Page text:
Complex 3-D surface deformation in the 1971 San Fernando, California earthquake reveals static and dynamic controls on off-fault deformation

Date

2023

Authors

Gaudreau, É.
Hollingsworth, J.
Nissen, E.
Funning, G. J.

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Publisher

Journal of Geophysical Research: Solid Earth

Abstract

The shallow 1971 MW 6.6 San Fernando, California earthquake involved a complex rupture process on an immature thrust fault with a non-planar geometry, and is notable for having a higher component of left-lateral surface slip than expected from seismic source models. We extract its 3-D coseismic surface displacement field from aerial stereo photographs and document the amount and width of the vertical and fault trace-parallel components of distributed deformation along strike. The results confirm the significant left-lateral surface offsets, suggesting a slip vector rotation at shallow depths. Comparing our offsets against field measurements of fault slip, we observe that most of the offset was accommodated in the damage zone, with off-fault deformation averaging 69% in both the fault trace-parallel and vertical components. However, the magnitude and width of off-fault deformation behave differently between the vertical and fault trace-parallel components, which, along with the rotation in rake near the surface, can be explained by dynamic rupture effects.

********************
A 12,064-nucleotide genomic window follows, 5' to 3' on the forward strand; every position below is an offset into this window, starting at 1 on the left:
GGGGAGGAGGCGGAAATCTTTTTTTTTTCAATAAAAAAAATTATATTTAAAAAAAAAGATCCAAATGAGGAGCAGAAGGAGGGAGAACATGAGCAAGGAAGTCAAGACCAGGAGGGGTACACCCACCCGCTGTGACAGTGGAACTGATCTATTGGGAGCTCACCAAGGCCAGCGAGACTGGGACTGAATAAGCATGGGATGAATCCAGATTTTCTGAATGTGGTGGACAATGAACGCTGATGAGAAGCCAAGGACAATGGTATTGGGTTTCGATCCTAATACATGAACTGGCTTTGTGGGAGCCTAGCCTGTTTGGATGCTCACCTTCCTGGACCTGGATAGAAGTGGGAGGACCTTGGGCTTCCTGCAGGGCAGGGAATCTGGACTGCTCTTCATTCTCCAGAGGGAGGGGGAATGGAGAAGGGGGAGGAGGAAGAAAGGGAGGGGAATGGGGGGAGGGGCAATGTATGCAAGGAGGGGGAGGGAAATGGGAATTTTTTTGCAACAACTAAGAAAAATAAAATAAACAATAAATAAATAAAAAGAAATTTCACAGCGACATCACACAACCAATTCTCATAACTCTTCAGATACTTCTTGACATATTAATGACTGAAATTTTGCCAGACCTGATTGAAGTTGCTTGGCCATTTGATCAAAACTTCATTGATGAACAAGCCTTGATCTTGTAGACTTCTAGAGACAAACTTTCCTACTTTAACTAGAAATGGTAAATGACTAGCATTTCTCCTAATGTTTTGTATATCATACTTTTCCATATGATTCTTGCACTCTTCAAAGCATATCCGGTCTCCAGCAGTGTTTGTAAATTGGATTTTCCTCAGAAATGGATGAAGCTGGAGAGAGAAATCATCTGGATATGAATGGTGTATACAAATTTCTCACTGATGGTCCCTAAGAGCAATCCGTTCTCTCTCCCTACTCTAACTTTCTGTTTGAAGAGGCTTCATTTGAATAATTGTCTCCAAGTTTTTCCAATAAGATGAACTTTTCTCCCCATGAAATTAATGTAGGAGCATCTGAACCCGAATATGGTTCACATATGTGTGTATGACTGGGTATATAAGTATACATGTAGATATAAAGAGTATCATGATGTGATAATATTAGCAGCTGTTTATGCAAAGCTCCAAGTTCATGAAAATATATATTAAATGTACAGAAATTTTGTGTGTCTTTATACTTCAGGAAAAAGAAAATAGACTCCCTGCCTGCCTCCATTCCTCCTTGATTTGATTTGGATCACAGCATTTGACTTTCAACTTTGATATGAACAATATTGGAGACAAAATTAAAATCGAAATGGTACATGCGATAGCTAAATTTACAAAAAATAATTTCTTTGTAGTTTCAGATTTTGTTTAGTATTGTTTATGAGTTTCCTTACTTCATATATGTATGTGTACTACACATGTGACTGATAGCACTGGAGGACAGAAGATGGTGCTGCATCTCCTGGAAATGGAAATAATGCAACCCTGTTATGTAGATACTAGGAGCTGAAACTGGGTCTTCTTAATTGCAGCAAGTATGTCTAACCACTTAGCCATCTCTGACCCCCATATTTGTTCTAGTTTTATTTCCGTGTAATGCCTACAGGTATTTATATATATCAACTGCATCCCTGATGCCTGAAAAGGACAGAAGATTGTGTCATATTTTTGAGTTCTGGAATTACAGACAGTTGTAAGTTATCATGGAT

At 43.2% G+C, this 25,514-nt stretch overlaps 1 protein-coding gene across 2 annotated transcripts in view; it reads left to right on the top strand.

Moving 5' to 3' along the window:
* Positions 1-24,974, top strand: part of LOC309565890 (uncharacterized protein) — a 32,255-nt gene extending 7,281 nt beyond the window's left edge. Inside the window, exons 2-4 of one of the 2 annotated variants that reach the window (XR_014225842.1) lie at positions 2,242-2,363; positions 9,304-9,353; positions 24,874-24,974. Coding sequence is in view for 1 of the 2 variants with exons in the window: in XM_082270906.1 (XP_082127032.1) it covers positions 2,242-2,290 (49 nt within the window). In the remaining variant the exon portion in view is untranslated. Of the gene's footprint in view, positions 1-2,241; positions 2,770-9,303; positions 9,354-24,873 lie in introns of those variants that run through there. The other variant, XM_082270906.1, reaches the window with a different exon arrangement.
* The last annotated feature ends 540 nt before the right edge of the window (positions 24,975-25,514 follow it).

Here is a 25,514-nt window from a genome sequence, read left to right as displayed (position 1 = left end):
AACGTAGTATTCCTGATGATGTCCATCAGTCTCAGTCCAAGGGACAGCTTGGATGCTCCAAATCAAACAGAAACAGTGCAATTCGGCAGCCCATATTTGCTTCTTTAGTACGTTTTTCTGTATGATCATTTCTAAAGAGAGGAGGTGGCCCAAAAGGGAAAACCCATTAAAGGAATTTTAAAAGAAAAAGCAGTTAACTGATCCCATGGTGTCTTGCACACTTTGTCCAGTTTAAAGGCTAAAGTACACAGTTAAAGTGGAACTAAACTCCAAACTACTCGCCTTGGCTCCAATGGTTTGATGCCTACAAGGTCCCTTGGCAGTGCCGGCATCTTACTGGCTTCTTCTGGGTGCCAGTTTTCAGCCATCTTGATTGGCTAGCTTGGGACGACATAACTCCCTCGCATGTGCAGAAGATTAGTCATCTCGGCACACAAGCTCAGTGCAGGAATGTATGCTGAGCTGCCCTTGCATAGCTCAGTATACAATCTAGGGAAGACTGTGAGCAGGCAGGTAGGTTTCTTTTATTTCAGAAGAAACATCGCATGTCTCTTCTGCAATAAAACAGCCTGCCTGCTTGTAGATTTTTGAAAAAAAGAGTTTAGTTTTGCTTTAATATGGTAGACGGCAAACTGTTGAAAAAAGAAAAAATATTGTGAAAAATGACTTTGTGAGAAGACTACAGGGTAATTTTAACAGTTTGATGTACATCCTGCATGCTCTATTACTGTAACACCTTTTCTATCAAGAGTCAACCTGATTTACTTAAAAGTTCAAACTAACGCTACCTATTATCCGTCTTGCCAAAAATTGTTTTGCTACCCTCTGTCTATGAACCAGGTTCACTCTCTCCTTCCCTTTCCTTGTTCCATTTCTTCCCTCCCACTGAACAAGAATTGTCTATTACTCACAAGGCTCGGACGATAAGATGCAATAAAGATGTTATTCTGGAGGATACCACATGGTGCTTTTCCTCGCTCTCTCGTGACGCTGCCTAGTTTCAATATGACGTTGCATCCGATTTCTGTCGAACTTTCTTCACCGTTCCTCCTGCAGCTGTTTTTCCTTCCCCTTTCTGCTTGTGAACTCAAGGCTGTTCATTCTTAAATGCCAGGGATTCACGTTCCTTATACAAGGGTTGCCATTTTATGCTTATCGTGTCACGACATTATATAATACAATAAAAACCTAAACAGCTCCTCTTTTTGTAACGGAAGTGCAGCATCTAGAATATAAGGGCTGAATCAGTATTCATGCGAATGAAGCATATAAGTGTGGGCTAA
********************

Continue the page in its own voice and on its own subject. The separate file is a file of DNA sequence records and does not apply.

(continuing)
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Citation

Gaudreau, É., Hollingsworth, J., Nissen, E., & Funning, G. J. (2023). Complex 3‐D surface deformation in the 1971 San Fernando, California earthquake reveals static and dynamic controls on off‐fault deformation. Journal of Geophysical Research: Solid Earth, 128(3). https://doi.org/10.1029/2022jb024985